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RE: catwalk railing

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OSHA requires that we design to the strength of the materials for the loads below with no mention of AISC. We tested a 1.25" std post to failure. The post deflected at 400-lb and failed at over 750-lb. We would have required 1.5" std per AISC ASD.  Based on our test, I would suggest either using the actual material strength from mill certs or using ~0.9Fy for bending stress. OSHA also has deflection limits. They may actually control the design.
-----Original Message-----
From: Lutz, James [mailto:James.Lutz(--nospam--at)]
Sent: Friday, April 01, 2005 9:04 AM
To: 'seaint(--nospam--at)'
Subject: RE: catwalk railing

I sure wouldn't want to walk on one that was designed for less. You should check your state's OSHA type regulations as well as the building code. Sometimes the OSHA requirements govern.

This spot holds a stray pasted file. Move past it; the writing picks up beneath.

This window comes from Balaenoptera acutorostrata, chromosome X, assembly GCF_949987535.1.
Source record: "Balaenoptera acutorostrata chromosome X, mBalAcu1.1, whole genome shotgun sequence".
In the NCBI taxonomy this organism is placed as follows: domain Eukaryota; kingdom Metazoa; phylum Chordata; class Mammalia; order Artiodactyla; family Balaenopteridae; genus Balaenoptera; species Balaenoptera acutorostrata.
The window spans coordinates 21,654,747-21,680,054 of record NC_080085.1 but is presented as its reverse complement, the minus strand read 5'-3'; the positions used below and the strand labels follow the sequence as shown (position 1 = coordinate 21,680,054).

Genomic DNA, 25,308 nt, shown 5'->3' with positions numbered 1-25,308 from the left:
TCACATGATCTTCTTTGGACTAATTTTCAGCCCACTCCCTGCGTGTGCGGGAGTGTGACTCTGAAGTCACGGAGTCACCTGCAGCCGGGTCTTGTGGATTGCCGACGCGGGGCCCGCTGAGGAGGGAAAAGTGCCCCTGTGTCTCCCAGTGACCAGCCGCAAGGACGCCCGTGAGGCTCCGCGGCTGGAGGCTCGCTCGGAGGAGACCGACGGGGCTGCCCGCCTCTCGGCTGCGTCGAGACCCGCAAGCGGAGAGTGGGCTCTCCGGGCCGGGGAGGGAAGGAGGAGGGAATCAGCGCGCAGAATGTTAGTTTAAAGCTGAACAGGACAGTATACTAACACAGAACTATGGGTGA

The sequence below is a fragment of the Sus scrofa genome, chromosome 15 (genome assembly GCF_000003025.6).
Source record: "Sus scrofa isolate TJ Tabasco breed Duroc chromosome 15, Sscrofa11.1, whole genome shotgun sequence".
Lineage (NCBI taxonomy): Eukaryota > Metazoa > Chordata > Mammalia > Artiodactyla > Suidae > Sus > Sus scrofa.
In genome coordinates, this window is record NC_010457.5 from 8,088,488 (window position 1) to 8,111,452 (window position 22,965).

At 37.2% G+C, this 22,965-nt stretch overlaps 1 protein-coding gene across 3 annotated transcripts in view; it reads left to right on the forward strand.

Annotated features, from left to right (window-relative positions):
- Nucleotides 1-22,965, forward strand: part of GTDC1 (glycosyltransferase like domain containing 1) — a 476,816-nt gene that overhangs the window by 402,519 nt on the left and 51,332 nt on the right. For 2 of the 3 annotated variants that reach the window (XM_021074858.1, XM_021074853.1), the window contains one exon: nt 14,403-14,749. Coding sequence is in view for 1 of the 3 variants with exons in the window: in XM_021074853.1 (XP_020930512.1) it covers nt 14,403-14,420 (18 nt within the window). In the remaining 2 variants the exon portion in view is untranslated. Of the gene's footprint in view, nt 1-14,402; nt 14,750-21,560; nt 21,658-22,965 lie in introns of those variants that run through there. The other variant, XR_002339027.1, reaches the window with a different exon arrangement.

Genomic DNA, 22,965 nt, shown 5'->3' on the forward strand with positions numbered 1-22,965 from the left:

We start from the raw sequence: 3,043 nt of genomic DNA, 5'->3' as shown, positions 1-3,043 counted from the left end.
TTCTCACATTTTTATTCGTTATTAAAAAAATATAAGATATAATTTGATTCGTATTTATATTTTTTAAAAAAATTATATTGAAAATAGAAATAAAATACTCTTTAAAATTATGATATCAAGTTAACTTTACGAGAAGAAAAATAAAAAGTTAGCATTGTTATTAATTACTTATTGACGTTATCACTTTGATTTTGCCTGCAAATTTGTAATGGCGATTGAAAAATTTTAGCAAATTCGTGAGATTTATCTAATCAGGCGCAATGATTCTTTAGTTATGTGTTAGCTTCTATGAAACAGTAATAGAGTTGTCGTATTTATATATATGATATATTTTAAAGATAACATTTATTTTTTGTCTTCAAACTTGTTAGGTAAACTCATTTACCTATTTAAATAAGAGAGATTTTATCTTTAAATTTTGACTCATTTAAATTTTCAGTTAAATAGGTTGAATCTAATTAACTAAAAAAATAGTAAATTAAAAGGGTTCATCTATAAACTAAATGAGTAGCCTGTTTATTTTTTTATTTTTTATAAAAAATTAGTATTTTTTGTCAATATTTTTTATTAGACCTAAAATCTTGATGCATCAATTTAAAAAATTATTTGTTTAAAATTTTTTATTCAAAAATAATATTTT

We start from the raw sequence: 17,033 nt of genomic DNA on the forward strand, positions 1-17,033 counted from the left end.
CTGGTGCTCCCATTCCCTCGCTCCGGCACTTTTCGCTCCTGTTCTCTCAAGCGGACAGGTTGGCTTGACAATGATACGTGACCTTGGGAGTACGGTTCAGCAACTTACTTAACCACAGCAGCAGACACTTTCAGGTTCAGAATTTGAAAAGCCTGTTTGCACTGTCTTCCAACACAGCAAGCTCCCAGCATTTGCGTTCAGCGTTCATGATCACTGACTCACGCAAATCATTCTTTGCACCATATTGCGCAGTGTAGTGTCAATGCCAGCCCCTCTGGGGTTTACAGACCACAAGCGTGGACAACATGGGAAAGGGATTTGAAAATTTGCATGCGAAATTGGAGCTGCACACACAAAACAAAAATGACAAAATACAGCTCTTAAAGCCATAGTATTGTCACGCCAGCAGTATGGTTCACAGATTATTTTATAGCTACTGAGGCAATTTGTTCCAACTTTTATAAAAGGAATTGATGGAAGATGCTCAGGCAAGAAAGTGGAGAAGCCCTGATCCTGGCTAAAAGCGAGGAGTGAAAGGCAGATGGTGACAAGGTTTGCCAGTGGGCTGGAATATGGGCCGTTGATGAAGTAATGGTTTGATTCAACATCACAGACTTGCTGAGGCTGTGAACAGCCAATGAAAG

-----Original Message-----
From: Bruce Holcomb [mailto:bholcomb(--nospam--at)]
Sent: Friday, April 01, 2005 8:44 AM
To: seaint(--nospam--at)
Subject: catwalk railing

We are designing a catwalk and are wanting to spread out the railing posts as far as possible.  Do we have to follow the code prescribed 200 lb concentrated load or 50 plf uniform load... or are there any different requirements for catwalks?



Bruce D. Holcomb, PE, SE

Structural Engineer & Vice President

Butler, Rosenbury & Partners

319 North Main, Suite 200

Springfield, MO 65806




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